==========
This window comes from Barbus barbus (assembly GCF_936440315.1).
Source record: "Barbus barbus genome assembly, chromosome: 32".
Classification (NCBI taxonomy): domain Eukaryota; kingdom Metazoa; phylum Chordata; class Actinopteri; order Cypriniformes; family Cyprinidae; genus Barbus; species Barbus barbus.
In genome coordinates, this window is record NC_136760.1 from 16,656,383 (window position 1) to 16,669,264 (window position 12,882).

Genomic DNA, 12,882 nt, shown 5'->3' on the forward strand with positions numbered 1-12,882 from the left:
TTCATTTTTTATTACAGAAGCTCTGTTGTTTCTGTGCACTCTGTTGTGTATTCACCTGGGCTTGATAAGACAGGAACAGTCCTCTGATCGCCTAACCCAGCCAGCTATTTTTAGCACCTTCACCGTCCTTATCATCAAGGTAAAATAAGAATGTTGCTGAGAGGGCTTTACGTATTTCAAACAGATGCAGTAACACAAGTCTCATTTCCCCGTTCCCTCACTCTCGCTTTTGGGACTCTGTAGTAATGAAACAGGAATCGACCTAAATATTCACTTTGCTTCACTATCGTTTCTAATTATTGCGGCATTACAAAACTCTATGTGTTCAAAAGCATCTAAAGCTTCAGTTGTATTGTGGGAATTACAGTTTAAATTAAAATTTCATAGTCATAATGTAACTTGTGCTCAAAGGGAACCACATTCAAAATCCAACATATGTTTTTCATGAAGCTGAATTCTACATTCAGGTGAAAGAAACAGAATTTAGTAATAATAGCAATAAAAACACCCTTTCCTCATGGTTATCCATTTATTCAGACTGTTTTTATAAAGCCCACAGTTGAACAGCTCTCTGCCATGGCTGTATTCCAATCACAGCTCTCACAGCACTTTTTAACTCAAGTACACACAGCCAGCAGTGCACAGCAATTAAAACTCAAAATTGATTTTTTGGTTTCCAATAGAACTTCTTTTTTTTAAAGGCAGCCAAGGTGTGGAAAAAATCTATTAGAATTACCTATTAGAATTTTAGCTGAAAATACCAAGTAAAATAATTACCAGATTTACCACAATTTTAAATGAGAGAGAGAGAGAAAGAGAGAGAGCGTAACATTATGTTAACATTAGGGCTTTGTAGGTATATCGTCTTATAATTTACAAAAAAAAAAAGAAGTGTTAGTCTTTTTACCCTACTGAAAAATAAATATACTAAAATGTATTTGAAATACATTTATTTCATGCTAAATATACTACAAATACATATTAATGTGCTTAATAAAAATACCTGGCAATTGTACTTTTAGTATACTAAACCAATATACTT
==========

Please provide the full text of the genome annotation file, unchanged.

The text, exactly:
This window comes from Barbus barbus (assembly GCF_936440315.1).
Source record: "Barbus barbus genome assembly, chromosome: 32".
Classification (NCBI taxonomy): domain Eukaryota; kingdom Metazoa; phylum Chordata; class Actinopteri; order Cypriniformes; family Cyprinidae; genus Barbus; species Barbus barbus.
In genome coordinates, this window is record NC_136760.1 from 16,656,383 (window position 1) to 16,669,264 (window position 12,882).

Genomic DNA, 12,882 nt, shown 5'->3' on the forward strand with positions numbered 1-12,882 from the left:
TTCATTTTTTATTACAGAAGCTCTGTTGTTTCTGTGCACTCTGTTGTGTATTCACCTGGGCTTGATAAGACAGGAACAGTCCTCTGATCGCCTAACCCAGCCAGCTATTTTTAGCACCTTCACCGTCCTTATCATCAAGGTAAAATAAGAATGTTGCTGAGAGGGCTTTACGTATTTCAAACAGATGCAGTAACACAAGTCTCATTTCCCCGTTCCCTCACTCTCGCTTTTGGGACTCTGTAGTAATGAAACAGGAATCGACCTAAATATTCACTTTGCTTCACTATCGTTTCTAATTATTGCGGCATTACAAAACTCTATGTGTTCAAAAGCATCTAAAGCTTCAGTTGTATTGTGGGAATTACAGTTTAAATTAAAATTTCATAGTCATAATGTAACTTGTGCTCAAAGGGAACCACATTCAAAATCCAACATATGTTTTTCATGAAGCTGAATTCTACATTCAGGTGAAAGAAACAGAATTTAGTAATAATAGCAATAAAAACACCCTTTCCTCATGGTTATCCATTTATTCAGACTGTTTTTATAAAGCCCACAGTTGAACAGCTCTCTGCCATGGCTGTATTCCAATCACAGCTCTCACAGCACTTTTTAACTCAAGTACACACAGCCAGCAGTGCACAGCAATTAAAACTCAAAATTGATTTTTTGGTTTCCAATAGAACTTCTTTTTTTTAAAGGCAGCCAAGGTGTGGAAAAAATCTATTAGAATTACCTATTAGAATTTTAGCTGAAAATACCAAGTAAAATAATTACCAGATTTACCACAATTTTAAATGAGAGAGAGAGAGAAAGAGAGAGAGCGTAACATTATGTTAACATTAGGGCTTTGTAGGTATATCGTCTTATAATTTACAAAAAAAAAAAGAAGTGTTAGTCTTTTTACCCTACTGAAAAATAAATATACTAAAATGTATTTGAAATACATTTATTTCATGCTAAATATACTACAAATACATATTAATGTGCTTAATAAAAATACCTGGCAATTGTACTTTTAGTATACTAAACCAATATACTT